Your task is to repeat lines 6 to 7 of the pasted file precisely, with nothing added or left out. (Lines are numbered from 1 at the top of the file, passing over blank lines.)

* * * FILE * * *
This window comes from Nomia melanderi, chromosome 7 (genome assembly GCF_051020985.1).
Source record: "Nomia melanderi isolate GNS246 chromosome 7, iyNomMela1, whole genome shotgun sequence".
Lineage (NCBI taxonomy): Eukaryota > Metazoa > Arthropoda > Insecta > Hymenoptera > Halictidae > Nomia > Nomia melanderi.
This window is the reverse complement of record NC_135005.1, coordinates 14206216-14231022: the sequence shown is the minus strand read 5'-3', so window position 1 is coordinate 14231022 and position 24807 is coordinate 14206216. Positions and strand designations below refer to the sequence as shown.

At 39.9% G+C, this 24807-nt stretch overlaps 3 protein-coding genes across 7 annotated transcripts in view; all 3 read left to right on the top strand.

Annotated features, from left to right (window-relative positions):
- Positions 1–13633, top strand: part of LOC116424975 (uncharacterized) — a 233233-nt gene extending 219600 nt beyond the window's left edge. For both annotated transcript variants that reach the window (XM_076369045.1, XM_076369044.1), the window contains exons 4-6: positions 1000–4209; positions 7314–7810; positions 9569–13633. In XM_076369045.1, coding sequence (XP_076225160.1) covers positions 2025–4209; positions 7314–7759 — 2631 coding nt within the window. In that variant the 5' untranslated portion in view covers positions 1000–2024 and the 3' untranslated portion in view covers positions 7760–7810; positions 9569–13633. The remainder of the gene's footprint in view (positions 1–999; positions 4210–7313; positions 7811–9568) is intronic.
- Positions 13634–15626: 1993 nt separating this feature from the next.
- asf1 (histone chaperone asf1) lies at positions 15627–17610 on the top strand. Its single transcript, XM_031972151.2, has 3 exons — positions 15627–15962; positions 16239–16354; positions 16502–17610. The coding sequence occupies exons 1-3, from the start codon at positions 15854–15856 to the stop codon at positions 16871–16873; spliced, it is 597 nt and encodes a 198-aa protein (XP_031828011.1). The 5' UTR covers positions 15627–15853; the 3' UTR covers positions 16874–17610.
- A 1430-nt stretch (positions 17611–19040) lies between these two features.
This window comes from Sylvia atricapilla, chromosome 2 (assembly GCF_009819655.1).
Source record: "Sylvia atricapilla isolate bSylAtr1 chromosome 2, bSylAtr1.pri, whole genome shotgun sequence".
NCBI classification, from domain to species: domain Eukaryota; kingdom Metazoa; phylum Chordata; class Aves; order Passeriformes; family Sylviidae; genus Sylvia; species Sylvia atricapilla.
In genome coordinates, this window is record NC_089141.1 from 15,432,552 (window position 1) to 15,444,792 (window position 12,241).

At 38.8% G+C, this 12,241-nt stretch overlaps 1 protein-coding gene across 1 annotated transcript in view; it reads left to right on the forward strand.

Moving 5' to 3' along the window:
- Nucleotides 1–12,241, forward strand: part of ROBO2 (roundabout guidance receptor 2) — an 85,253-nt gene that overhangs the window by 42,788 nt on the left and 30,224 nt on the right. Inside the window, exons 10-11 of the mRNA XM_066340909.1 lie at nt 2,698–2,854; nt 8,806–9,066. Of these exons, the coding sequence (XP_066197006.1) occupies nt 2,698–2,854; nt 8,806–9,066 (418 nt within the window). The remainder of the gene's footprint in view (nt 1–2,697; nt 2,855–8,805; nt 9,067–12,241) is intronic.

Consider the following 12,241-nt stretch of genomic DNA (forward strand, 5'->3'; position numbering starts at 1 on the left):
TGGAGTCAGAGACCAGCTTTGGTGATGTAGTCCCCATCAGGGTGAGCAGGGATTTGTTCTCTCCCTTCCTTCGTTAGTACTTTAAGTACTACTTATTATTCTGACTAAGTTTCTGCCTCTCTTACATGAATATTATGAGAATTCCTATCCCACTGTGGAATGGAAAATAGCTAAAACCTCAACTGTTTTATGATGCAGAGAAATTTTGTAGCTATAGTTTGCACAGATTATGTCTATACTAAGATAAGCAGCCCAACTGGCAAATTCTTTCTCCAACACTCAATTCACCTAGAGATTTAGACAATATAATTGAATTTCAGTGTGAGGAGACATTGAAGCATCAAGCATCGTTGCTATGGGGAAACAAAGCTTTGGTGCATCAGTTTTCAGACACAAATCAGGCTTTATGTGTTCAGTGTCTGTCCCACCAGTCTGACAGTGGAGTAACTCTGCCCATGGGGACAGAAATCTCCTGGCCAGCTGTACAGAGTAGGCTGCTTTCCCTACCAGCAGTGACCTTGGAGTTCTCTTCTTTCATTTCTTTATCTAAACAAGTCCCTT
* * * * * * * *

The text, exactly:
Annotated features, from left to right (window-relative positions):
- Positions 1–13633, top strand: part of LOC116424975 (uncharacterized) — a 233233-nt gene extending 219600 nt beyond the window's left edge. For both annotated transcript variants that reach the window (XM_076369045.1, XM_076369044.1), the window contains exons 4-6: positions 1000–4209; positions 7314–7810; positions 9569–13633. In XM_076369045.1, coding sequence (XP_076225160.1) covers positions 2025–4209; positions 7314–7759 — 2631 coding nt within the window. In that variant the 5' untranslated portion in view covers positions 1000–2024 and the 3' untranslated portion in view covers positions 7760–7810; positions 9569–13633. The remainder of the gene's footprint in view (positions 1–999; positions 4210–7313; positions 7811–9568) is intronic.